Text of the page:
For many years, every population study has shown that the American synagogue is in trouble. The demographic collapse of non-Orthodox Jewry has affected every aspect of U.S. Jewry, but none more so than the Reform and Conservative movements. While the bar and bat mitzvah business has kept many such institutions afloat, the notion that joining a synagogue is normative behavior is fading.
An aging and increasingly assimilated Jewish population has shown decreasing interest in the traditional synagogue paradigm, and the result has been empty buildings and shrinking membership lists. While many talk about the need to reinvent Jewish life to better serve the needs of 21st-century Americans, with few exceptions the response of the Reform and Conservative movements to the crisis highlighted by the 2013 Pew survey on American Jewry has been a head-in-the-sand approach that would embarrass an ostrich.
But there is apparently one piece of good news for synagogues, and his name is Donald Trump. As Haaretz reported, the Trump presidency has produced a surge in attendance and membership at those synagogues, where a social justice agenda rules and rabbis are outspoken critics of the president. This "Trump bump" is the result of disheartened liberals looking for a place to vent their angst about the administration as well as an outlet for activism.
Whether it is "sanctuary synagogues" that have thrown open their doors to illegal immigrants or merely shuls whose Shabbat services are spiced up with anti-Trump sermons, the sense that politics is, at least in this case, mixing nicely with religion is clear. This sense of purpose and shared values among liberals seeking affirmation for their feelings of disgust about Trump is attractive to Millennials who normally have little interest in religion, let alone organized Jewish life.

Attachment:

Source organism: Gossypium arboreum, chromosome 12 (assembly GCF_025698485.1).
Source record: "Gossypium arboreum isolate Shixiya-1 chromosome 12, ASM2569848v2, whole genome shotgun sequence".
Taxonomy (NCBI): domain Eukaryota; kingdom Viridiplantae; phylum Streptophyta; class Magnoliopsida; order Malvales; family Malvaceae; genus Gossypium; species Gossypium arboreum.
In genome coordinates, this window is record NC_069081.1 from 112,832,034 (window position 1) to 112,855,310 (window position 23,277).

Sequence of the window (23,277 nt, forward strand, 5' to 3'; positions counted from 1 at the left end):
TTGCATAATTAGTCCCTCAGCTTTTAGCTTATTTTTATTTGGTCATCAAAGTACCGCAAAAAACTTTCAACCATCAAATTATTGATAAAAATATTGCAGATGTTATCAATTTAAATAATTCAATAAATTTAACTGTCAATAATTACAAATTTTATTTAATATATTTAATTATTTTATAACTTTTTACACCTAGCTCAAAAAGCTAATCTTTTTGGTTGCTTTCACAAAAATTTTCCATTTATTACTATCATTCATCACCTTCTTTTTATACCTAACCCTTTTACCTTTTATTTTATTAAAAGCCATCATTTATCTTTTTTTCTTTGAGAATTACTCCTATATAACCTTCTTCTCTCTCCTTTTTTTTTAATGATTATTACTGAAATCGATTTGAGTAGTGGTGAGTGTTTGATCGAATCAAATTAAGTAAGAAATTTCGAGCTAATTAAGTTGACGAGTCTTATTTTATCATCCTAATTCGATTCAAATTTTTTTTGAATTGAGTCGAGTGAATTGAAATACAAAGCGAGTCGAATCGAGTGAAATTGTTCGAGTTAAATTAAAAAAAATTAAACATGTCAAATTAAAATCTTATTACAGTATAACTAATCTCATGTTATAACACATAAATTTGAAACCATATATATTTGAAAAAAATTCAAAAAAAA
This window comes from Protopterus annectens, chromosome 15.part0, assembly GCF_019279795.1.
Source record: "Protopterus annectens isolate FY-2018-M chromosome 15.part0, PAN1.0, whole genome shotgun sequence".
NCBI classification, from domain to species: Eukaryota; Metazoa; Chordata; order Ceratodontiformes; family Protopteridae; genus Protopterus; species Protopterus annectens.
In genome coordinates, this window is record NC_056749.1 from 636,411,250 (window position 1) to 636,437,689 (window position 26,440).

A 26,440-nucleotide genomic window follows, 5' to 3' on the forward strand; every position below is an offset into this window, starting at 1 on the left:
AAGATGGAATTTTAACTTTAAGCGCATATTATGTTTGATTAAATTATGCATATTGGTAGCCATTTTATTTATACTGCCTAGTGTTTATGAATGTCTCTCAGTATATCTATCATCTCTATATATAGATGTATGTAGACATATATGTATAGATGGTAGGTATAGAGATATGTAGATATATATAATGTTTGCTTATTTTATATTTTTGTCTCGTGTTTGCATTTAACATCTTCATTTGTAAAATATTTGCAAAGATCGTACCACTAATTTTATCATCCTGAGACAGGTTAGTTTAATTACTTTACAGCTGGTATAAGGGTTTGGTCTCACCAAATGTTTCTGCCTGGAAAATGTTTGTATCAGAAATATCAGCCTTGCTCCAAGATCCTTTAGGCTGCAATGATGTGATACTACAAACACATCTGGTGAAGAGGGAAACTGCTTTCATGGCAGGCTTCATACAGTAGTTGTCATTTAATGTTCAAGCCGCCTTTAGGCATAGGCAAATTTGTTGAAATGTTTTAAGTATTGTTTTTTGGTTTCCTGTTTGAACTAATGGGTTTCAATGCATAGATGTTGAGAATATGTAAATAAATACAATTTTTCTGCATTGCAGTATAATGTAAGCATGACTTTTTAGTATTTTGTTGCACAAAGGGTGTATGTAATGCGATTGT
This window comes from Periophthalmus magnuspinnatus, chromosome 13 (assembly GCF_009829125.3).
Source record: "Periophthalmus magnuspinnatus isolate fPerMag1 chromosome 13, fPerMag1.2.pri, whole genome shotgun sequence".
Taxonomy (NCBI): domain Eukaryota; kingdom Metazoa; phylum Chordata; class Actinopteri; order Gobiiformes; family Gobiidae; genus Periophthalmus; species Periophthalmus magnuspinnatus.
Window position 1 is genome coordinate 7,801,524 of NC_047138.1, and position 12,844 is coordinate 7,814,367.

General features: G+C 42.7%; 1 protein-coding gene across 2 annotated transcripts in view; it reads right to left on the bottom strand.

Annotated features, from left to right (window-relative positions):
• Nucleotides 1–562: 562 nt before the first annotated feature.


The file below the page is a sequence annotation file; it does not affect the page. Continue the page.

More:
If that gives some synagogues a new lease on life, that's fine. But there are two clear downsides to the Trump bump that ought to trouble everyone.
One is that the same liberal movements that long decried the evils of mixing politics and faith, when it was evangelical Christians who were infusing their churches with partisanship, are now exposed as hypocrites. One can make reasonable arguments that some elements of Jewish law buttress modern political liberalism, and there may have always been some truth to the old quip about Reform Judaism consisting of the Democratic Party platform with holidays thrown in. But once synagogues are dedicated to making religion serve partisan ends, it is always faith that gets the short end of the stick.
While Torah and Jewish peoplehood are eternal concepts, the anti-Trump resistance will come and go no matter who ultimately wins in the struggle between the president and his critics. Millennials searching for meaning may find a momentary haven in "sanctuary synagogues," but like previous attempts to sell Jewish institutions to secular audiences, the idea that one can be a "green" Jew or one rooted in any other trendy topic is not one that is likely to survive in the long run.
Yet an even more serious drawback to infusing partisanship into Jewish life is that rather than draw Jews together, this is something that will only push us further apart. It is bad enough that in our bifurcated society driven by social media, we can delete and de-friend anyone whose views don't conform to our pre-existing beliefs and prejudices. Once synagogues take the leap into open political activity—and the Trump bump means the line between apolitical social justice and the partisan resistance is being erased by some liberal rabbis—they are, in effect, declaring those who don't agree with these views persona non grata in the sanctuary.
In addition, the shift of liberals into anti-Trump mode will only widen the already yawning chasm between Reform and Conservative Jews and the fast-growing number of their Orthodox co-religionists. The Orthodox are not only more likely to be political conservatives and thus more inclined to back Trump. For them, Trump's greater sympathy for Israel has far more appeal than any stance on social justice.
The most important thing synagogues and other social institutions can do at a time of increased polarization would be to make themselves places where political divisions are de-emphasized, not exacerbated. Preaching politics from the pulpit will do just the opposite and ultimately will turn off far more than it will attract.
At best, the Trump bump is a temporary shot in the arm for liberal synagogues that will fade. At worst, it is a sign of growing division that sensible Jews should deplore no matter where they stand on Trump or any other political issue.
Jonathan S. Tobin is opinion editor of jns.org and a contributing writer for National Review.
This article was originally published at jns.org. Used with permission.
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